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Lissa Coffey Headshot

Why I Didn't Like The Movie "It's Complicated"

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The movie "It's Complicated" opened Christmas Day. Given the rave reviews plastered all over full-page newspaper ads, and the fun trailer that showed promise of an actual adult comedy, I was very much looking forward to seeing it. Meryl Streep is an amazing actress, and I have loved every movie she has ever done - until this one.

The biggest problem with "It's Complicated" is the premise. A long-married couple, divorced for ten years, has moved on with their lives. The woman, Jane, played by Meryl Streep, runs a successful business and has good friends. The man, Jake, played by Alec Baldwin, has remarried and is raising a child. Their shared children are now adults, navigating the world rather successfully themselves.

And yet, one night the two get drunk and have sex. Hilarious? I think not. This isn't complicated, it's adultery, and it's not funny.

To make matters worse, rather than chalking up the experience to poor judgment and a bad mistake, the two continue their dalliance. This smart businesswoman confides in her friends, who egg her on. She seeks the advice of her therapist, and in the movie's one truly honest moment she wonders why she has chosen to have this affair. Jane has a long list of reasons that she has considered, including revenge and loneliness. She begs the therapist to tell her what to do, and he basically gives her permission to continue the affair, saying: "What could it hurt?"

It seems a renewed sex life has turned this once-wise woman into somewhat of an adolescent as she sneaks around, lies to her children, and convinces herself that she needs to be stoned on marijuana to have a good time.

Meanwhile, Jake is facing a kind of second mid-life crisis. He obviously hasn't learned from his past experiences, because he is once again the cad, the philanderer. The child he is raising with his new wife isn't biologically his, and he uses this as an excuse to shirk any responsibility. He lies to both his wife and his ex-wife to get what he wants. This man is a narcissist, and toxic to both women, although he has them blinded by his charms.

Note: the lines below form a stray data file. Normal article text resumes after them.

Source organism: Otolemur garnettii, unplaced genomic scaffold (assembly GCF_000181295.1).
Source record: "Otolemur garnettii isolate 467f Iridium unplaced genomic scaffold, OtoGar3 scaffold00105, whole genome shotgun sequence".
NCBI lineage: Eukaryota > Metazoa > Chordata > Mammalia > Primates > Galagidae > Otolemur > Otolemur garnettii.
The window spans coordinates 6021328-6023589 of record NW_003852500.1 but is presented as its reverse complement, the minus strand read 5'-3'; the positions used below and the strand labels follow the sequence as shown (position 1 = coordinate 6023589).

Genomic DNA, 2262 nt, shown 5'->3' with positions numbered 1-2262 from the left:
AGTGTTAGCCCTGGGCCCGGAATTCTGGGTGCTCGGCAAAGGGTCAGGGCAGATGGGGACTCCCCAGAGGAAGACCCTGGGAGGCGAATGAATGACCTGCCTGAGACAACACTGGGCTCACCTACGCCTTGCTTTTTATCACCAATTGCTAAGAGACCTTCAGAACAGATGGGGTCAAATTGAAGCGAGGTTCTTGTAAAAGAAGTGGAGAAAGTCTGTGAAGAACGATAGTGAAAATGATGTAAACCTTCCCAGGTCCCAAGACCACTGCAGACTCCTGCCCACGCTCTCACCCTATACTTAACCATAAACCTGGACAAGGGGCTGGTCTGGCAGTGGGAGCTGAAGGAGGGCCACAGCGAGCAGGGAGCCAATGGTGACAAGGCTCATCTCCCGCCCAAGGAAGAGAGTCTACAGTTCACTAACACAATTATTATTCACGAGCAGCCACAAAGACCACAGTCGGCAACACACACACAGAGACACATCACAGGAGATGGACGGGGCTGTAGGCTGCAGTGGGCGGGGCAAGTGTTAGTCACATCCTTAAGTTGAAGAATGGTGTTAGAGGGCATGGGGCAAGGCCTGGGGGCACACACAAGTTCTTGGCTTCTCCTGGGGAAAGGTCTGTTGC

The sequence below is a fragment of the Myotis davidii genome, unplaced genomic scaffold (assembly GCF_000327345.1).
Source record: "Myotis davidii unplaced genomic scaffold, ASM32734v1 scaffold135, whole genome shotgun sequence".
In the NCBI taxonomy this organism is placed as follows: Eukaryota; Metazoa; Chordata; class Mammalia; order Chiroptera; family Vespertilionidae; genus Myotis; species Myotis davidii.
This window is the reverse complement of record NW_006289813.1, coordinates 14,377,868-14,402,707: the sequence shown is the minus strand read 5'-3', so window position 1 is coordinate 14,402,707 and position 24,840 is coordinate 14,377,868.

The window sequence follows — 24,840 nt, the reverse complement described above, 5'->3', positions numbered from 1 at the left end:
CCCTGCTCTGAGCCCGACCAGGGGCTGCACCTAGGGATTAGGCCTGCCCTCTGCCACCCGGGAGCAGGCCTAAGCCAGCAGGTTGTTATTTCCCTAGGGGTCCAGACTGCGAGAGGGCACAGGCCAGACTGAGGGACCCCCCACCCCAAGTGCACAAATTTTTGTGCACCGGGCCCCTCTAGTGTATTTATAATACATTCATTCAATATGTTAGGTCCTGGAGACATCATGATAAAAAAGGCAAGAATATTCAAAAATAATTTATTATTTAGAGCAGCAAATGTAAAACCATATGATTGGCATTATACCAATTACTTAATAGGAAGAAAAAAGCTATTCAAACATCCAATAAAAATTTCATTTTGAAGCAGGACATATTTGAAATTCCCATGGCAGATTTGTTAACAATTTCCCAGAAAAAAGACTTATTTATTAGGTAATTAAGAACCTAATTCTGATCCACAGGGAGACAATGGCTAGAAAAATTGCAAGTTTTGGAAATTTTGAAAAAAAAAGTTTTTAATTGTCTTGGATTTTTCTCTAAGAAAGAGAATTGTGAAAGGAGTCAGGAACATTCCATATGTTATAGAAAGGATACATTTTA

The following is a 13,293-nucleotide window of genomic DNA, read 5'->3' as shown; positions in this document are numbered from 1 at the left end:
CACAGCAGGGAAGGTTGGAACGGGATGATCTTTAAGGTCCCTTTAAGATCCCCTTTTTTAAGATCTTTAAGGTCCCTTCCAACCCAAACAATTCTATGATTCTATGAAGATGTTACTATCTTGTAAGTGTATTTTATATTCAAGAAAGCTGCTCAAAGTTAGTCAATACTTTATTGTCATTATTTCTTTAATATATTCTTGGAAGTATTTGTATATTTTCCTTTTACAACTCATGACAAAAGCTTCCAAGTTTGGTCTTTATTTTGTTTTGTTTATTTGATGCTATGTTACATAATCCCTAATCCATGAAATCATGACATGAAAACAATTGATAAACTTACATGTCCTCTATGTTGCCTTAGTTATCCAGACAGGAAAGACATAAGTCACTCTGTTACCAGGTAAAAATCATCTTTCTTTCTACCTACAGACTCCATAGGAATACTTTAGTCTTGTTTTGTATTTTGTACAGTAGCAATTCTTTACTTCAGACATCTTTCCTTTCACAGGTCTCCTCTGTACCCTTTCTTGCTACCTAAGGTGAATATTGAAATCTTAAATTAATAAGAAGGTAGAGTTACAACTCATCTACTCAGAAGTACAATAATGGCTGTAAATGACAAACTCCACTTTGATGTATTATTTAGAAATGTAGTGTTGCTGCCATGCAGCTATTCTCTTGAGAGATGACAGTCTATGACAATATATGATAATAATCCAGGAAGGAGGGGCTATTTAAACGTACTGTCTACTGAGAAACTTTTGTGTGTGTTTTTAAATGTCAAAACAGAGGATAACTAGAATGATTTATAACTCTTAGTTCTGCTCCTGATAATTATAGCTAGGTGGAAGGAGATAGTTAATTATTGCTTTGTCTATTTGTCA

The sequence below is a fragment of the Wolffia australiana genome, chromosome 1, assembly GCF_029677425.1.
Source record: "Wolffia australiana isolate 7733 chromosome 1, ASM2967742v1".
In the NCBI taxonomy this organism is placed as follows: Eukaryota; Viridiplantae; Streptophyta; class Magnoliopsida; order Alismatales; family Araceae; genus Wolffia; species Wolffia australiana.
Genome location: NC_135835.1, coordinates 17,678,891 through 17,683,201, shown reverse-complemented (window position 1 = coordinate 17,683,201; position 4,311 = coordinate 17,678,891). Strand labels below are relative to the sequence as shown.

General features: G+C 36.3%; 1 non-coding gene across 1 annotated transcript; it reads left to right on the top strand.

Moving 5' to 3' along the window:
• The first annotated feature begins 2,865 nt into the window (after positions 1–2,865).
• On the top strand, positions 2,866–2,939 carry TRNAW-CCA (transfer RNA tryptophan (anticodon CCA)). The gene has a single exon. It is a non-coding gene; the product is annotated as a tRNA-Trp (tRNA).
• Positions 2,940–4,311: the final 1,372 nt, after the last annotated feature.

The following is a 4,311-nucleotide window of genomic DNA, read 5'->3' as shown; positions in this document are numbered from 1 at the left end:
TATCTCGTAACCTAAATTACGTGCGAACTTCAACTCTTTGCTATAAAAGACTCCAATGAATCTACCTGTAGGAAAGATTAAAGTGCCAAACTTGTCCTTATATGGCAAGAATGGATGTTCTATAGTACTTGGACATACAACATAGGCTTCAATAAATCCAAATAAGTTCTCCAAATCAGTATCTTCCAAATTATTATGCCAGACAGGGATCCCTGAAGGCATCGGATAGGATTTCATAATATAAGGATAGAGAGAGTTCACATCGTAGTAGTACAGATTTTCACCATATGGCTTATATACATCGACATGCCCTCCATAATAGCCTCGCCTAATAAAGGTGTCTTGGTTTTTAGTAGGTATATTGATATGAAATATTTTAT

So what could it hurt? The woman is humiliated and almost loses a chance at real love. The man loses the respect of his children. The children are confused and afraid of additional pain. The future son-in-law is put in a position where he must lie to his fiancé. The current wife realizes she has been lied to and cheated on by the same man she is planning a family with. The woman's potential boyfriend gets his hopes and dreams dashed just when he's finally opened his heart to someone. And a little boy, who is finally bonding with his stepfather, may lose the only adult male in his life.

There may be some jokes in this movie, but it is not a comedy - it is a tragedy, a commentary about values.

At the end of the movie, Jane and Jake sit and talk, inches away from each other, but miles apart. There is a reason they were divorced in the first place. She says it wasn't all his fault. He apologizes.

What the characters in "It's Complicated" really need, and want, is closure. But do they have to go through all that they go through, and hurt other people and themselves to get it? Well, there wouldn't be a movie if these characters didn't mess up. It's the slipping on the banana peel that gets the laugh. But in real life, the answer is no.

Closure is a process, one that we can move through maturely and deliberately. We can't get closure from any other person, only from ourselves. And once we have it, we can move forward with our lives in a positive and powerful way - and not look back.

My new book is CLOSURE and the Law of Relationship: Endings as New Beginnings

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